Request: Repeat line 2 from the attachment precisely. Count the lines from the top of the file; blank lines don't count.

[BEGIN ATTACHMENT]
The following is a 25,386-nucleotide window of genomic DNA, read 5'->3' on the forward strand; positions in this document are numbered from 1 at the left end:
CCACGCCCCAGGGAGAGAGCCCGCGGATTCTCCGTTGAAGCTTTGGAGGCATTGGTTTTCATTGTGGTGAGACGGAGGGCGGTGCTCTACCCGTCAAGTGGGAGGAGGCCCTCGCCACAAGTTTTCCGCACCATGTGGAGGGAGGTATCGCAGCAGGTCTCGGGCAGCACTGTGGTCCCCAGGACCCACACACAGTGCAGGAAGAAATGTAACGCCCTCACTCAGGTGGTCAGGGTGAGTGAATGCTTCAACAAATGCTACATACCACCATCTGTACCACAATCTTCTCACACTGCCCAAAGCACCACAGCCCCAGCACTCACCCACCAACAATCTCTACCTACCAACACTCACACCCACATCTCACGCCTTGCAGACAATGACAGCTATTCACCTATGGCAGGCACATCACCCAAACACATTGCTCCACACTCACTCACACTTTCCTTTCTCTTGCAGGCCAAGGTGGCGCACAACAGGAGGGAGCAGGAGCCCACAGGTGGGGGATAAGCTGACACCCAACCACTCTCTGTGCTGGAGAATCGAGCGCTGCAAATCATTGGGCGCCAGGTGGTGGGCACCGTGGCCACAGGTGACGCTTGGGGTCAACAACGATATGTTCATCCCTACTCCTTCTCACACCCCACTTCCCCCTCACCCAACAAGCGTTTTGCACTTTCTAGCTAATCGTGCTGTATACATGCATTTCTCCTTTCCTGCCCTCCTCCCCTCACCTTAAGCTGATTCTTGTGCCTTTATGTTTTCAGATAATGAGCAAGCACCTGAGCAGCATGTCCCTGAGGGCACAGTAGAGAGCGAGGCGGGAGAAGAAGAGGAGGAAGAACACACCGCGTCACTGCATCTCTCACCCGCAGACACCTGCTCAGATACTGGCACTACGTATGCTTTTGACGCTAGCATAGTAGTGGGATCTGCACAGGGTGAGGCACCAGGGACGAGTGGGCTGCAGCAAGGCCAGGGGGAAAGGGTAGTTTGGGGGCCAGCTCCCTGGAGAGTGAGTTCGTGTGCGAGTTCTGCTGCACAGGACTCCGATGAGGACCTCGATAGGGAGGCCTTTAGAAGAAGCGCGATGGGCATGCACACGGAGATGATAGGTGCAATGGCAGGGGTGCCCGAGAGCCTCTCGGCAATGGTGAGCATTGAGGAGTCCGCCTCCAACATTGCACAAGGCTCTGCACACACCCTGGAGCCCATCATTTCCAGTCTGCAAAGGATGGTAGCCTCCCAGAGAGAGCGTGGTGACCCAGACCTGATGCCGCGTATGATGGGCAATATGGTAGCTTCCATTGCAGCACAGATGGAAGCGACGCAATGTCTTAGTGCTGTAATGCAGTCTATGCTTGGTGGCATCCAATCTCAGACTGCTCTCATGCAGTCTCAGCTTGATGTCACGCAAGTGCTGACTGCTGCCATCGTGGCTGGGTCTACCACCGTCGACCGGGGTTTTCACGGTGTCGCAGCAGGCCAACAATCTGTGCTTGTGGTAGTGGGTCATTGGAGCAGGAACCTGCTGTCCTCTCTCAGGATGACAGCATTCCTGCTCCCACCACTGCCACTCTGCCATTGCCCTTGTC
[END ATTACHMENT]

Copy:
CCACGCCCCAGGGAGAGAGCCCGCGGATTCTCCGTTGAAGCTTTGGAGGCATTGGTTTTCATTGTGGTGAGACGGAGGGCGGTGCTCTACCCGTCAAGTGGGAGGAGGCCCTCGCCACAAGTTTTCCGCACCATGTGGAGGGAGGTATCGCAGCAGGTCTCGGGCAGCACTGTGGTCCCCAGGACCCACACACAGTGCAGGAAGAAATGTAACGCCCTCACTCAGGTGGTCAGGGTGAGTGAATGCTTCAACAAATGCTACATACCACCATCTGTACCACAATCTTCTCACACTGCCCAAAGCACCACAGCCCCAGCACTCACCCACCAACAATCTCTACCTACCAACACTCACACCCACATCTCACGCCTTGCAGACAATGACAGCTATTCACCTATGGCAGGCACATCACCCAAACACATTGCTCCACACTCACTCACACTTTCCTTTCTCTTGCAGGCCAAGGTGGCGCACAACAGGAGGGAGCAGGAGCCCACAGGTGGGGGATAAGCTGACACCCAACCACTCTCTGTGCTGGAGAATCGAGCGCTGCAAATCATTGGGCGCCAGGTGGTGGGCACCGTGGCCACAGGTGACGCTTGGGGTCAACAACGATATGTTCATCCCTACTCCTTCTCACACCCCACTTCCCCCTCACCCAACAAGCGTTTTGCACTTTCTAGCTAATCGTGCTGTATACATGCATTTCTCCTTTCCTGCCCTCCTCCCCTCACCTTAAGCTGATTCTTGTGCCTTTATGTTTTCAGATAATGAGCAAGCACCTGAGCAGCATGTCCCTGAGGGCACAGTAGAGAGCGAGGCGGGAGAAGAAGAGGAGGAAGAACACACCGCGTCACTGCATCTCTCACCCGCAGACACCTGCTCAGATACTGGCACTACGTATGCTTTTGACGCTAGCATAGTAGTGGGATCTGCACAGGGTGAGGCACCAGGGACGAGTGGGCTGCAGCAAGGCCAGGGGGAAAGGGTAGTTTGGGGGCCAGCTCCCTGGAGAGTGAGTTCGTGTGCGAGTTCTGCTGCACAGGACTCCGATGAGGACCTCGATAGGGAGGCCTTTAGAAGAAGCGCGATGGGCATGCACACGGAGATGATAGGTGCAATGGCAGGGGTGCCCGAGAGCCTCTCGGCAATGGTGAGCATTGAGGAGTCCGCCTCCAACATTGCACAAGGCTCTGCACACACCCTGGAGCCCATCATTTCCAGTCTGCAAAGGATGGTAGCCTCCCAGAGAGAGCGTGGTGACCCAGACCTGATGCCGCGTATGATGGGCAATATGGTAGCTTCCATTGCAGCACAGATGGAAGCGACGCAATGTCTTAGTGCTGTAATGCAGTCTATGCTTGGTGGCATCCAATCTCAGACTGCTCTCATGCAGTCTCAGCTTGATGTCACGCAAGTGCTGACTGCTGCCATCGTGGCTGGGTCTACCACCGTCGACCGGGGTTTTCACGGTGTCGCAGCAGGCCAACAATCTGTGCTTGTGGTAGTGGGTCATTGGAGCAGGAACCTGCTGTCCTCTCTCAGGATGACAGCATTCCTGCTCCCACCACTGCCACTCTGCCATTGCCCTTGTC